Q&A has been in the news a lot recently (see below), so much so that one has to wonder: Is there a Q&A bubble? How many Q&A sites can there be?
The truth is that Q&A is, and always has been, one of the primary forms of communication on the web. It’s just that Q&A has been buried in forums. I often refer to forums as “the dark matter of the Internet” because they contain so much valuable information that is buried in so much junk that it is endlessly frustrating trying to find that diamond in the rough, even when you’re sure it’s there.
What is just starting to happen is that this great content is at last coming to light in Q&A sites. Q&A sites have great SEO and thus are very discoverable but most importantly they are structured such that you are actually taken to the answer(s) you are looking for. Q&A products remove the “soapbox” so that unsolicited opinions and random drivel are not part of the dialog.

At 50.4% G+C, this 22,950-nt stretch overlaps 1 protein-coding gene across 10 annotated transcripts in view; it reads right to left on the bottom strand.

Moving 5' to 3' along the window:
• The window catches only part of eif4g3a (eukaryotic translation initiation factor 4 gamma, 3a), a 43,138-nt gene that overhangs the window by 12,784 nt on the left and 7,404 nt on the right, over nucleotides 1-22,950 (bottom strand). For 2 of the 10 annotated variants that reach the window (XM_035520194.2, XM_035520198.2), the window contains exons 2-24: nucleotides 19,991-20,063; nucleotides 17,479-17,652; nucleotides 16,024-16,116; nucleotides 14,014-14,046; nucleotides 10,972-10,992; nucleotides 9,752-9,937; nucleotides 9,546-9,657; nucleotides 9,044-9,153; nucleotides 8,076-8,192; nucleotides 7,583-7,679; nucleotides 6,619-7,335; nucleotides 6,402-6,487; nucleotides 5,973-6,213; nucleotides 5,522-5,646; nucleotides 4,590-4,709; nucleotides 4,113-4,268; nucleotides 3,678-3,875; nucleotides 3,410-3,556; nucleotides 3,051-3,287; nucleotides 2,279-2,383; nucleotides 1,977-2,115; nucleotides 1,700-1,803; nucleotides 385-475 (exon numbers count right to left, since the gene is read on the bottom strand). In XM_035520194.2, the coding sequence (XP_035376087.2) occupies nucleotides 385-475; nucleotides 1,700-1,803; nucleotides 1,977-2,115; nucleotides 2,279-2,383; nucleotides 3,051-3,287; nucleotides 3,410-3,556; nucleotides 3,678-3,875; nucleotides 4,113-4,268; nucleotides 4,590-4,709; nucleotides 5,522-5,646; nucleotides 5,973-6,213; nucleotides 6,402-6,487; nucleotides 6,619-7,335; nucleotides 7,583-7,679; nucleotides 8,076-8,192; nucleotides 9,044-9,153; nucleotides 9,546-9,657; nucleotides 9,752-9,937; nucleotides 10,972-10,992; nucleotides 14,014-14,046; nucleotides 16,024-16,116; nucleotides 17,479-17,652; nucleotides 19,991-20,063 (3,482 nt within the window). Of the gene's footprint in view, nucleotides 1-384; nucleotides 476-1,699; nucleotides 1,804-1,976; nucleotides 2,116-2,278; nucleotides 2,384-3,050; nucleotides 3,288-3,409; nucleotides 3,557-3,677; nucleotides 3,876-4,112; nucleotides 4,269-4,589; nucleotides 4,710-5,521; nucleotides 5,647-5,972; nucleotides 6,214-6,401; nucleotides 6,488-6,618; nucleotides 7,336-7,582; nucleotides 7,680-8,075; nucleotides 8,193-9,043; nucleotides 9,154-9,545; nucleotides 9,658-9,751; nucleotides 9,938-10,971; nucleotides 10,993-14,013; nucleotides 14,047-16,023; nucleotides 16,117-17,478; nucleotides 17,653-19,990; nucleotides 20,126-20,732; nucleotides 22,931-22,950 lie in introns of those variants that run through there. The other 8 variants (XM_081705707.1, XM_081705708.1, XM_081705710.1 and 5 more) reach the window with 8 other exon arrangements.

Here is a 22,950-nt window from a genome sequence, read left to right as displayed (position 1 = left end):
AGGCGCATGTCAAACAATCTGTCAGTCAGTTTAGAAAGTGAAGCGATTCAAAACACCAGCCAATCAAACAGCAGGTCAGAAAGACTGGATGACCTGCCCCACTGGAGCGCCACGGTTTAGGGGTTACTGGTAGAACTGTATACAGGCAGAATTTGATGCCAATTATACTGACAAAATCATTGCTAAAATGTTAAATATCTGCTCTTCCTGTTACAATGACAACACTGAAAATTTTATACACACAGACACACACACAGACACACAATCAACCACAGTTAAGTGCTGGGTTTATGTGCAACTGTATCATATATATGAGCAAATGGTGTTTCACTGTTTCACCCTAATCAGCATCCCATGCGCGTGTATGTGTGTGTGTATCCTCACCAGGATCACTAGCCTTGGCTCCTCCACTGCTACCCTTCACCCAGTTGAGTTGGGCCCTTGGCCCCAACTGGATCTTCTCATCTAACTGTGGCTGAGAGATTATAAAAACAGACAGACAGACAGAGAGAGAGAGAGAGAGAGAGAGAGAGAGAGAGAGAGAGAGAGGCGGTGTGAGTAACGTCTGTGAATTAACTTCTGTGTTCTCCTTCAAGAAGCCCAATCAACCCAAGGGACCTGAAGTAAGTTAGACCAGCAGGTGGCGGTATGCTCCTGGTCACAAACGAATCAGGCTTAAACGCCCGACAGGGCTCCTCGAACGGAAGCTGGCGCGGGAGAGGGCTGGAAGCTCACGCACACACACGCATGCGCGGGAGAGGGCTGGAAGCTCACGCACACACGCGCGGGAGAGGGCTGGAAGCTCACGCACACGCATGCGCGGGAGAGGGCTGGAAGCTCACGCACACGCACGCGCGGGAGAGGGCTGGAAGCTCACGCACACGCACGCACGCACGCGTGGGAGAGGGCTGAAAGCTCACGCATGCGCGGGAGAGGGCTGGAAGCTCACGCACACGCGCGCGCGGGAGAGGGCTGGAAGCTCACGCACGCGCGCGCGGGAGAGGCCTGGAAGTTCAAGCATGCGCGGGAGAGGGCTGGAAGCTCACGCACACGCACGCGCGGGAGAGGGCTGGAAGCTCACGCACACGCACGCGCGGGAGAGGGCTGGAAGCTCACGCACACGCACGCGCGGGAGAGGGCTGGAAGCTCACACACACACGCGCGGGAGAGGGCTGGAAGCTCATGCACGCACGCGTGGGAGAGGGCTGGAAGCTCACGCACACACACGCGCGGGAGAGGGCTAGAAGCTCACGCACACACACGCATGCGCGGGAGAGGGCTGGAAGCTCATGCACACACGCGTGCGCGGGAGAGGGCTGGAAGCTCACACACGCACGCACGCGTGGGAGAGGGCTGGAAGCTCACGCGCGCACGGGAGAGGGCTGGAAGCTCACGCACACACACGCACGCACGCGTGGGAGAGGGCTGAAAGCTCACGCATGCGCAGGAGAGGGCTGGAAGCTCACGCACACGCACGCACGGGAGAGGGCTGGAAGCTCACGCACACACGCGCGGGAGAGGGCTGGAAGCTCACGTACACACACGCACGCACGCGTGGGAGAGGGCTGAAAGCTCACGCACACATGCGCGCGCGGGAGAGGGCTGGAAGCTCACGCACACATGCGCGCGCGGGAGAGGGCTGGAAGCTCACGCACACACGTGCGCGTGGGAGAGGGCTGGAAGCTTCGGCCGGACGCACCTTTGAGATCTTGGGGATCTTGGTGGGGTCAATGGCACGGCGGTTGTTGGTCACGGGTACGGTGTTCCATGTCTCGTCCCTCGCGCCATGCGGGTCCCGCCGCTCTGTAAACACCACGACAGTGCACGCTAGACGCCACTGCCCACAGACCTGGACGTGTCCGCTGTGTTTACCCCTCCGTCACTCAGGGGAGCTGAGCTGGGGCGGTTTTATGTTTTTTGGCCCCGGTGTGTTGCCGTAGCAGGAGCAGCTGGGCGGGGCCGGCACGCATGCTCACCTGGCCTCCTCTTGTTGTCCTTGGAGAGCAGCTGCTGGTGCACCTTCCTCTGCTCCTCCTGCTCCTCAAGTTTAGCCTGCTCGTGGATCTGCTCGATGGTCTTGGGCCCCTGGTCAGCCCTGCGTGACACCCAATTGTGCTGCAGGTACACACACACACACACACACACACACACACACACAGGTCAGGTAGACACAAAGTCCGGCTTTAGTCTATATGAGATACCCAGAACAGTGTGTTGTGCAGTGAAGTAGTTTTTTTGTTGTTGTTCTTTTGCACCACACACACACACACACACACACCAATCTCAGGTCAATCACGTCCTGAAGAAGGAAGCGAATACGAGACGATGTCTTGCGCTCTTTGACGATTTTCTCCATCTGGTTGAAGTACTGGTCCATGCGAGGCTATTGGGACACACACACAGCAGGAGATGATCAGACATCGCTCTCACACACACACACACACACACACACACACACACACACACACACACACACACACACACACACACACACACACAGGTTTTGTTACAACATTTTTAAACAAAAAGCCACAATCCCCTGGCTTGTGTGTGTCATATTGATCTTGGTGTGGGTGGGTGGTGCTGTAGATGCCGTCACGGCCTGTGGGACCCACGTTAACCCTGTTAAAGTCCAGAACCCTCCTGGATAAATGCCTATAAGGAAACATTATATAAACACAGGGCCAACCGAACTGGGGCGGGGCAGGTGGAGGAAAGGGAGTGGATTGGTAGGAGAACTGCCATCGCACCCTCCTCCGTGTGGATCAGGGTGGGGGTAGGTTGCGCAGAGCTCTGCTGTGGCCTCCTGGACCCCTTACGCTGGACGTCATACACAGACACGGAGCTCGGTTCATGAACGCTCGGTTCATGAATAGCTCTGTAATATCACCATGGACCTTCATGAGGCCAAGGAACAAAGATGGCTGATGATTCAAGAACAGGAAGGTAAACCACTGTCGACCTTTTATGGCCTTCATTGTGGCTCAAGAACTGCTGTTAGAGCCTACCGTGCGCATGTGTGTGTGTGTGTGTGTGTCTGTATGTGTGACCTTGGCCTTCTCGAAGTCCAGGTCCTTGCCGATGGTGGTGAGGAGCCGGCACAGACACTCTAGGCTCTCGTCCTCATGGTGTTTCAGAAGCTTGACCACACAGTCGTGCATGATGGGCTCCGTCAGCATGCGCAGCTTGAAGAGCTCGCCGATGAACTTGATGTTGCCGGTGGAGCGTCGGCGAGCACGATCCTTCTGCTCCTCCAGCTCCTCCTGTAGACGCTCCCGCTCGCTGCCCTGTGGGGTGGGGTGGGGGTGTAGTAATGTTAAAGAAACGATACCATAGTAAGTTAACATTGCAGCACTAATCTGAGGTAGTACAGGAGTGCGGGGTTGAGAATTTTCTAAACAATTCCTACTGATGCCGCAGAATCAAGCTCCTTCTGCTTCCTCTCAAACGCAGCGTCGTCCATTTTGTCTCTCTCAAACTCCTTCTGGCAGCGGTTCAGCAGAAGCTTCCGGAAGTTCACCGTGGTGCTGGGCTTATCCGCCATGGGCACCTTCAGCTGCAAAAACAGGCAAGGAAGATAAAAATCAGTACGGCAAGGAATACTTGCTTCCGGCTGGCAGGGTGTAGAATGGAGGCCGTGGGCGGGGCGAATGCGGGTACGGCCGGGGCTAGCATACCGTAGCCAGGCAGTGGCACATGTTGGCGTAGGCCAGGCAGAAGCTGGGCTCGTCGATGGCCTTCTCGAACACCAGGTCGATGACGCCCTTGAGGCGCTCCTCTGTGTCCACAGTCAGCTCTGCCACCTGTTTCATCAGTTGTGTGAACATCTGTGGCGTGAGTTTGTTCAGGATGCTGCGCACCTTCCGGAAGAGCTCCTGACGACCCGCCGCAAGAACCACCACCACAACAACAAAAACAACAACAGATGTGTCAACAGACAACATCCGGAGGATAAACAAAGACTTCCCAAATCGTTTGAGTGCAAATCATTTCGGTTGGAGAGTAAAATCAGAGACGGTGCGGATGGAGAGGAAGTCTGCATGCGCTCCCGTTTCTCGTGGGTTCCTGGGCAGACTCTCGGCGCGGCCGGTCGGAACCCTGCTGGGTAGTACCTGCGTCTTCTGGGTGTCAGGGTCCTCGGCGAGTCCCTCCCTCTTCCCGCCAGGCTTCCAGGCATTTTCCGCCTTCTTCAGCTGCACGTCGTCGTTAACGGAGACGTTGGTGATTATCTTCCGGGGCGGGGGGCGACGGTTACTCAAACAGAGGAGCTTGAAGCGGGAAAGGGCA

All the content from structured Q&A sites combined is still a mere speck in comparison to the content buried in forums. We haven’t even begun to see the true explosion of Q&A. As the content of forums comes out of the dark Q&A will become an essential component of any site that wants to foster community. While the attention is largely going to the “massive Q&A sites” for now, we will soon see that the best Q&A sites are those that exist within the context of a given community rather than trying to cater to the Internet as if it were an audience.
So Q&A is not a bubble, it is just emerging from the dark.
As always, if you want Q&A for your site go to YouSaidIt.
Q&A Sites in The News
- Quora is in private beta (founded by ex-CTO of Facebook)
- Aardvark is the Twitter-like Q&A
- StackExchange allows people to create their own StackOverflow style of Q&A
- WikiAnswers is nicely profitable based on it’s multi-million uniques
- Hunch allows users to create decision-trees to help people arrive at answers